OLIVER STAPLETON, BSC TALKS ANAMORPHIC
Oliver Stapleton, BSC is the director of photography behind a score of beloved and influential films such as My Beautiful Laundrette, The Grifters, Sammy and Rosie Get Laid, and Absolute Beginners. Over the course of more than fifty narrative projects, he has built long and fruitful collaborations with directors of human dramas like Julien Temple, Stephen Frears, and Lasse Hallström. The latest example is Anne Fletcher, the director of The Proposal, The Guilt Trip, and most recently, Hot Pursuit – all shot by Stapleton.
When it comes to format, Stapleton and Fletcher prefer the distinctive image qualities inherent in the anamorphic 35 mm film format. All three of their collaborations were shot in the “squeeze” format using Hawk anamorphic lenses from Vantage Film.
“Anamorphic alters the image in three ways,” says Stapleton. “One is the geometry. Then there’s the nature of the out-of-focus image, which people call bokeh – it’s elliptical as opposed to circular. And the image is more out of focus given a certain aperture and lens than it would be in spherical. And then there’s optical quality and frame size – a 50 mil lens is a wide lens in anamorphic, and in spherical, it’s a standard lens. That perspective is often perceived as more cinematic.”
Cinematographers either love it, or they don’t, according to Stapleton. He says that concerns about aperture are less relevant these days because of improved exposure sensitivity.
“I’ve always liked it, and I’ve always shot it when possible,” he says of the format.
In years past, Stapleton worked with a range of anamorphic glass, but about ten years ago, he discovered the Hawks.
“I really liked the way they were constructed, mechanically,” he says. “I liked the feel of them. I thought, ‘These are seriously beautifully made lenses.’ I felt they had a really good look, and I started down the road of using them.”
Over the past decade, Stapleton has used Hawk lenses on half a dozen features, including his last four films – The Guilt Trip, The Best of Me, Unfinished Business, and Hot Pursuit. In that period, Vantage designed and built three sizes of front anamorphic zooms to complement their prime lenses. The T 2.8 Hawk V‑Plus Front Anamorphic Zooms come in 30-60mm, 45-90mm and 80-180 mm sizes.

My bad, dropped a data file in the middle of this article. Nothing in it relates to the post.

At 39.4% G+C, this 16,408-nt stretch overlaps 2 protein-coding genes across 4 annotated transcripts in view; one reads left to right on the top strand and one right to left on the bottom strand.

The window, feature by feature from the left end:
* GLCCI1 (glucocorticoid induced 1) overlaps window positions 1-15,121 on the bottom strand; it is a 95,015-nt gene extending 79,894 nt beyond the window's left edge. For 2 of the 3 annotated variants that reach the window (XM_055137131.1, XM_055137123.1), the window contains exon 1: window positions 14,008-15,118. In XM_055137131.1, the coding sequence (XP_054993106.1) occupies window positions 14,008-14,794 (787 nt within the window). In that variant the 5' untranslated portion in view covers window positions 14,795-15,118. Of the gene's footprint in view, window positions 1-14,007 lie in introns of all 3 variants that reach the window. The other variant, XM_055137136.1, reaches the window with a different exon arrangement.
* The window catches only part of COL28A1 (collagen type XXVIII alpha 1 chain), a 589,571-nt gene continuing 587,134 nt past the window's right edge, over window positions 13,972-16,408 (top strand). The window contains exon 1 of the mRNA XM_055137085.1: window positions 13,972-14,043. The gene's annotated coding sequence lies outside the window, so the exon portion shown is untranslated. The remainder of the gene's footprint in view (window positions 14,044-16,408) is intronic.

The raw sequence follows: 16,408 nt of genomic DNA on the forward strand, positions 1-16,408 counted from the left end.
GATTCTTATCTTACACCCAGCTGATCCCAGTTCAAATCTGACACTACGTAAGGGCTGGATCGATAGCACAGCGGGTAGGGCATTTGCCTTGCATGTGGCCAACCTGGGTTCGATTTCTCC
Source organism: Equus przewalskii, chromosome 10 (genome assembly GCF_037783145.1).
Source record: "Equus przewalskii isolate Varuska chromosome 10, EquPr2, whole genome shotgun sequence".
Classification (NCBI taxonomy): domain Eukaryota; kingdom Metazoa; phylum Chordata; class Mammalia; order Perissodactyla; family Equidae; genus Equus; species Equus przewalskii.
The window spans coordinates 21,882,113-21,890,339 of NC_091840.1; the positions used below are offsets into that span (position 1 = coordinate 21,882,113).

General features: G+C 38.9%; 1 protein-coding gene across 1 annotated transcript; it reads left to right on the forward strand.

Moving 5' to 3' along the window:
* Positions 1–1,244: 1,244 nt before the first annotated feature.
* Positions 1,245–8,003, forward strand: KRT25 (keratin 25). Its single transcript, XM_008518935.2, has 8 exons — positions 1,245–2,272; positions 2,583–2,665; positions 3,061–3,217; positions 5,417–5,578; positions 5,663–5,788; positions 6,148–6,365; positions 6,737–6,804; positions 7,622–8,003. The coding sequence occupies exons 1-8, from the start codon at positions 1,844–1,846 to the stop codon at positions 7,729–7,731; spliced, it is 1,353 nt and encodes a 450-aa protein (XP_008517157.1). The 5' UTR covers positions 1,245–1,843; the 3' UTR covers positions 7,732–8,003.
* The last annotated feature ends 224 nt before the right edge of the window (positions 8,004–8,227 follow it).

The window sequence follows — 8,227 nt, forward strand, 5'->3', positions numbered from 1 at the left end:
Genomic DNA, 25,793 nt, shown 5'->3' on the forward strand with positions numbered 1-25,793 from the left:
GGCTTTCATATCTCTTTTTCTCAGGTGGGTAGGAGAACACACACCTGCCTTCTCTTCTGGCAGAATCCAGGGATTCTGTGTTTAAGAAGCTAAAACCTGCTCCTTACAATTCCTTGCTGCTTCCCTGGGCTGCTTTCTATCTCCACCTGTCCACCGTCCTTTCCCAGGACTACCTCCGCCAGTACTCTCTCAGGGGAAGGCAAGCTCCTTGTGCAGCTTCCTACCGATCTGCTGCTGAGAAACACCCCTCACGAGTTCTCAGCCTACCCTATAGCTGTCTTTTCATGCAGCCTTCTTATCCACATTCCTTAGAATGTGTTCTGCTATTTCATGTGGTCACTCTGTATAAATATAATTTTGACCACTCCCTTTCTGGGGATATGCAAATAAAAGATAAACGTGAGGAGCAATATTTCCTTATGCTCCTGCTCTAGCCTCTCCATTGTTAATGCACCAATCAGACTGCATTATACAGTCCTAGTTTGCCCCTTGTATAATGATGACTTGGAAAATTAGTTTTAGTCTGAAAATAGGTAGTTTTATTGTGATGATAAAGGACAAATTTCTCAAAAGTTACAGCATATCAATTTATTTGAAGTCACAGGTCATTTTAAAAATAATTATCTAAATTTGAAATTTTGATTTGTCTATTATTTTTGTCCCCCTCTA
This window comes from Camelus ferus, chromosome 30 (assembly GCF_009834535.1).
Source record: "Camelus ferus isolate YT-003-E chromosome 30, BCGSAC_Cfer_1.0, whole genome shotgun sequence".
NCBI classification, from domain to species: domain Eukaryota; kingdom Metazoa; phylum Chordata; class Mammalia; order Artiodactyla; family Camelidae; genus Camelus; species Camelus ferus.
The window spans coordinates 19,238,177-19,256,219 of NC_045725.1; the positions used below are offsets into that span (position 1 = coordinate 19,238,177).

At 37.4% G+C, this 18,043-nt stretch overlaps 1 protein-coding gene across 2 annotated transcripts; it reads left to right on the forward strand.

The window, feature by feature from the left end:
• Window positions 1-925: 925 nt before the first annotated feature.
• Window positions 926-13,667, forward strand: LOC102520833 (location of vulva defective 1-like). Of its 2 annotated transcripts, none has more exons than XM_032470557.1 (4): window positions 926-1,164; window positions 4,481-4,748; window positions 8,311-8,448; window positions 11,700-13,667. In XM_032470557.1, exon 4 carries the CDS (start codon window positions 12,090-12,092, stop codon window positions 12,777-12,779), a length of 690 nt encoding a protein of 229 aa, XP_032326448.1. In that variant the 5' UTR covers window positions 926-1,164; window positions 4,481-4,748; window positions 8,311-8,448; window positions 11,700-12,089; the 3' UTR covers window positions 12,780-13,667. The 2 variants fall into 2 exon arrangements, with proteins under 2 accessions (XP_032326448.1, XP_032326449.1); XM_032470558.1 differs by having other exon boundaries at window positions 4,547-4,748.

“The zooms were a real step forward because they match the primes perfectly,” Stapleton says. “They’re not too big and they also have a decent speed. So suddenly you have a very handy range available, and you don’t have to have a whole other set of primes. That made a really good package.”
The Guilt Trip was the story of a mother and son who take a cross-country road trip. The cast featured starred Barbra Streisand and Seth Rogan, and the medium was 35 mm film. At the time, Stapleton said, “If you want to make actors, and particularly a woman, look good, shoot anamorphic. There are optical reasons for that advantage. It’s a slightly softer lens, which helps you. The perspective is better for 99% of human faces.”
Unfinished Business, a comedy starring Vince Vaughn, David Franco, and Tom Wilkinson, was done with 3-perf 35 mm film, and Hawk V‑Lite and V‑Plus 1.3x anamorphic lenses, which squeeze the image by a factor of 1.3 rather than 2, resulting in a more subtle anamorphic flavor.
On The Best of Me, directed by Michael Hoffman, Stapleton paired Hawk V‑Lite and V‑Series anamorphics with the ARRI ALEXA XT digital camera.
“Michael has shot digital for some years now, but I was able to convince him that in order to make it look good, it would really help if we went on anamorphic with the 4X3 chip,” says Stapleton. “We tested the 2:1 Hawks, and compared them with Super 35 and retro, vintage lenses, but we liked the perspective of anamorphic and opted for them. I preferred how the ALEXA looked at 1600 ASA, so I underexposed everything by one stop, relative to the chip. I liked how that felt.”
Hot Pursuit, shot on anamorphic 35 mm film and directed by Fletcher, stars Reese Witherspoon as a by-the-book cop protecting a drug boss’s widow as they are chased across Texas.
Stapleton has always emphasized that there’s no excuse for dodgy equipment. “It’s incredibly important that the equipment you use on a shoot is extremely good, and that it’s been thoroughly tested by the cinematographer,” he says. “It’s our responsibility as DPs to provide faultless equipment, because it’s inexcusable to hold up production because of bad gear.”
He adds that Vantage Film backs up their lenses with dependable service.
“They’ve always been incredibly accommodating when we’ve run into trouble and needed something in some far part of the world at short notice,” he says. “They’re very good about shipping stuff. They’re very communicative; they remind me a little bit of how Samuelson’s used to be, back in the day. They formed relationships that lasted for life. I only came to Vantage in the second half of my career, but I think they are a company that a cinematographer can get involved with.”